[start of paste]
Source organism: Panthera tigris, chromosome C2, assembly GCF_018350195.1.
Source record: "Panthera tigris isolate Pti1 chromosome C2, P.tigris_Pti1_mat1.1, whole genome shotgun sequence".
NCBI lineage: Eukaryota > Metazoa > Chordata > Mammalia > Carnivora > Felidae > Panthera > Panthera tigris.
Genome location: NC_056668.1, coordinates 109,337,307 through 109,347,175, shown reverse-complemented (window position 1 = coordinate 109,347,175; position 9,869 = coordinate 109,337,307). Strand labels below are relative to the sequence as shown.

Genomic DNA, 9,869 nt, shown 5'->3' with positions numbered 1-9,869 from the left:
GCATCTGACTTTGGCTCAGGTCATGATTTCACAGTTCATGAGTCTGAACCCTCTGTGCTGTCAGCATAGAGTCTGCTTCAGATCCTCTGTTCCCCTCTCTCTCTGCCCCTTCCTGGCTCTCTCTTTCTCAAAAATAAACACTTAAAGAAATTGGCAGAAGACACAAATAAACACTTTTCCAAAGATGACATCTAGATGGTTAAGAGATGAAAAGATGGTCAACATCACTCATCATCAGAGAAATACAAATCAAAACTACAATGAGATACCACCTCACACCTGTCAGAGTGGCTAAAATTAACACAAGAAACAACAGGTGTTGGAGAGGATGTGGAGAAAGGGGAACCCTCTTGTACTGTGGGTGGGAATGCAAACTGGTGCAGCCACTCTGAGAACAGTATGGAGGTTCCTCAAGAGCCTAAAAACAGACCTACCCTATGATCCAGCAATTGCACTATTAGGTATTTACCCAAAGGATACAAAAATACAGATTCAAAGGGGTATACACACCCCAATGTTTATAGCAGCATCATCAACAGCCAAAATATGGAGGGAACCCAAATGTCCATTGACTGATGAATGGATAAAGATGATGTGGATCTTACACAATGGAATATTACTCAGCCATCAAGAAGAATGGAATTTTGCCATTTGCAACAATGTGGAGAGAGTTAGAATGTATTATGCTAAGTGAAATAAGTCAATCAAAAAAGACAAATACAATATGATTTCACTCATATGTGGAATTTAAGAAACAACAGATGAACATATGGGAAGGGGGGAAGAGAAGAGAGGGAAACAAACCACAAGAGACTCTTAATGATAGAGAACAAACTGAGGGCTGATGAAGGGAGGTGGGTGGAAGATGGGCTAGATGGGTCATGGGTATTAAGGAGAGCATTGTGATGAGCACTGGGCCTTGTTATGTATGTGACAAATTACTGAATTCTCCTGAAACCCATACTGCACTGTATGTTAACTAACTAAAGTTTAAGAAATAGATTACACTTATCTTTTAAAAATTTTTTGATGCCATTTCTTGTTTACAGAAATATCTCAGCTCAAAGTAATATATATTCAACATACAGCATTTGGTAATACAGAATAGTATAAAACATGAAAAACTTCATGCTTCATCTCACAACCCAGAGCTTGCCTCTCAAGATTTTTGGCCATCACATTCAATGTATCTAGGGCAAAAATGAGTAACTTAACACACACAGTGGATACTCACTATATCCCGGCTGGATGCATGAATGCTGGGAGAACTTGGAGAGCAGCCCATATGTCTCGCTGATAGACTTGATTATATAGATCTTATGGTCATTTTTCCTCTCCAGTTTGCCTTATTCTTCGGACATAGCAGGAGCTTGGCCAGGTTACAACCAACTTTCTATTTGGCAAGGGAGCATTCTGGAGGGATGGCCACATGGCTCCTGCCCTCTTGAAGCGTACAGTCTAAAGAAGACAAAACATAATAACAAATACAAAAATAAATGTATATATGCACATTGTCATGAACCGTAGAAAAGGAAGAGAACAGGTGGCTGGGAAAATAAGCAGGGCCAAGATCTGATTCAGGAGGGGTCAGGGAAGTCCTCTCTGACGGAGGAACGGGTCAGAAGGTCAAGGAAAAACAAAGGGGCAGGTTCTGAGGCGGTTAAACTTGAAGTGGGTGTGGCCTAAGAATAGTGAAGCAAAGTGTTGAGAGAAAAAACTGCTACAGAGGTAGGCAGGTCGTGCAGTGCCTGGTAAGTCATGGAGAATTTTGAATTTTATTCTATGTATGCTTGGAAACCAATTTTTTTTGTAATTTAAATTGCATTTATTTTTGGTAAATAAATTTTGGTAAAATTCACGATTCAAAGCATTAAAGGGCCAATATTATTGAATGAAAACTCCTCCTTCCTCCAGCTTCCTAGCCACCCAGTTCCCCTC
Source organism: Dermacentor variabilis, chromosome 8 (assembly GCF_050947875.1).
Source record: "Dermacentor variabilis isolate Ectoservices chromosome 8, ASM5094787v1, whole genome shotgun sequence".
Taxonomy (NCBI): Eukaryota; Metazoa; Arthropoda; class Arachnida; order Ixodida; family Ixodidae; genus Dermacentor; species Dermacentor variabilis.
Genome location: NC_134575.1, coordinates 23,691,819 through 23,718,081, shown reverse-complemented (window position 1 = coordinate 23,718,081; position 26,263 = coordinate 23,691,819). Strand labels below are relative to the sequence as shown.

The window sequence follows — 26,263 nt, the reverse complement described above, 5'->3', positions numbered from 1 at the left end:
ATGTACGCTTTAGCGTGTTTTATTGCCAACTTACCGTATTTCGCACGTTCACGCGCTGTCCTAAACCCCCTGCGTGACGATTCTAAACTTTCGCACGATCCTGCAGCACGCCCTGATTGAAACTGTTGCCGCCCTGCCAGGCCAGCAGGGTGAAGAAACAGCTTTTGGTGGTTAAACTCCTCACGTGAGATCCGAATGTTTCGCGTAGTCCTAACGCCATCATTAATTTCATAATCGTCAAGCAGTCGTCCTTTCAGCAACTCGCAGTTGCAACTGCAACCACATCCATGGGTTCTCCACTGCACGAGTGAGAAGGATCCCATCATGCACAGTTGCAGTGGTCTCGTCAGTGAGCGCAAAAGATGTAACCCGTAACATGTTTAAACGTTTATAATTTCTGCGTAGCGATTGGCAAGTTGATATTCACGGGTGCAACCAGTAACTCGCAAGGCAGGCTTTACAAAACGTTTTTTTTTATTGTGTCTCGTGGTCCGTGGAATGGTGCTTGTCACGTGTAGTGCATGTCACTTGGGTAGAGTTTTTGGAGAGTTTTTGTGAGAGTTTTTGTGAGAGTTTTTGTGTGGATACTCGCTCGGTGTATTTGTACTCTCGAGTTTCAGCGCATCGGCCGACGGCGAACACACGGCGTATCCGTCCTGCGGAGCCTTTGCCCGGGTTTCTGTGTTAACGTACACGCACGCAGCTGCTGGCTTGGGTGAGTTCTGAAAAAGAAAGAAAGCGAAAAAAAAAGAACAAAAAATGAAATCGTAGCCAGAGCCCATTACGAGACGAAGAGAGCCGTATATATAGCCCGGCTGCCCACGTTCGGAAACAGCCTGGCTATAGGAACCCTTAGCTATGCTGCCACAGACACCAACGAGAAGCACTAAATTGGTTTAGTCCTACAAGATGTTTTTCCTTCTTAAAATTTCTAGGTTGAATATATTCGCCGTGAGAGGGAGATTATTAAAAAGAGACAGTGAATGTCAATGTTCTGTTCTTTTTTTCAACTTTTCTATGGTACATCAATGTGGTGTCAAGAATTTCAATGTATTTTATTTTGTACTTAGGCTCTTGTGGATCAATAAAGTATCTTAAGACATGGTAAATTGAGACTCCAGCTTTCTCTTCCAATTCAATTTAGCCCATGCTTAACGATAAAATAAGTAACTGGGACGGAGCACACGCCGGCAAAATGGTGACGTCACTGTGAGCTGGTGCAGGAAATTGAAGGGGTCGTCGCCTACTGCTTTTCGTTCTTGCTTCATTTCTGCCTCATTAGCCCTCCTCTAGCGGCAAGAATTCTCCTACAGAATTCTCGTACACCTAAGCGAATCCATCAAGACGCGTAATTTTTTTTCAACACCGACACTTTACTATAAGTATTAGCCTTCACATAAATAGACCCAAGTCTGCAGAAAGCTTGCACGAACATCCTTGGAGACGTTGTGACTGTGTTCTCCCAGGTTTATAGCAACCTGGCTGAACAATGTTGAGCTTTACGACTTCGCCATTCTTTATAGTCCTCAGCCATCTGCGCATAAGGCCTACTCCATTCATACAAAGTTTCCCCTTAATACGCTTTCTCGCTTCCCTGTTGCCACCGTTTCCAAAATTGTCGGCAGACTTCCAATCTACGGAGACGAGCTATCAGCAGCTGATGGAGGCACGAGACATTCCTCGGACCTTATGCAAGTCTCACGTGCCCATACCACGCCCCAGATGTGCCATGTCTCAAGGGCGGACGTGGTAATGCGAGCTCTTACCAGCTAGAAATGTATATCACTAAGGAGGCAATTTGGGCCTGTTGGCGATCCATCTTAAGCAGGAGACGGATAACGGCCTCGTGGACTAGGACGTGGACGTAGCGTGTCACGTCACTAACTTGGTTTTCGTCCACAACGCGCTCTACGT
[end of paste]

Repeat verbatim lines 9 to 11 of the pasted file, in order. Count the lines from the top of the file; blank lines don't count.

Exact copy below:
Taxonomy (NCBI): Eukaryota; Metazoa; Arthropoda; class Arachnida; order Ixodida; family Ixodidae; genus Dermacentor; species Dermacentor variabilis.
Genome location: NC_134575.1, coordinates 23,691,819 through 23,718,081, shown reverse-complemented (window position 1 = coordinate 23,718,081; position 26,263 = coordinate 23,691,819). Strand labels below are relative to the sequence as shown.

The window sequence follows — 26,263 nt, the reverse complement described above, 5'->3', positions numbered from 1 at the left end: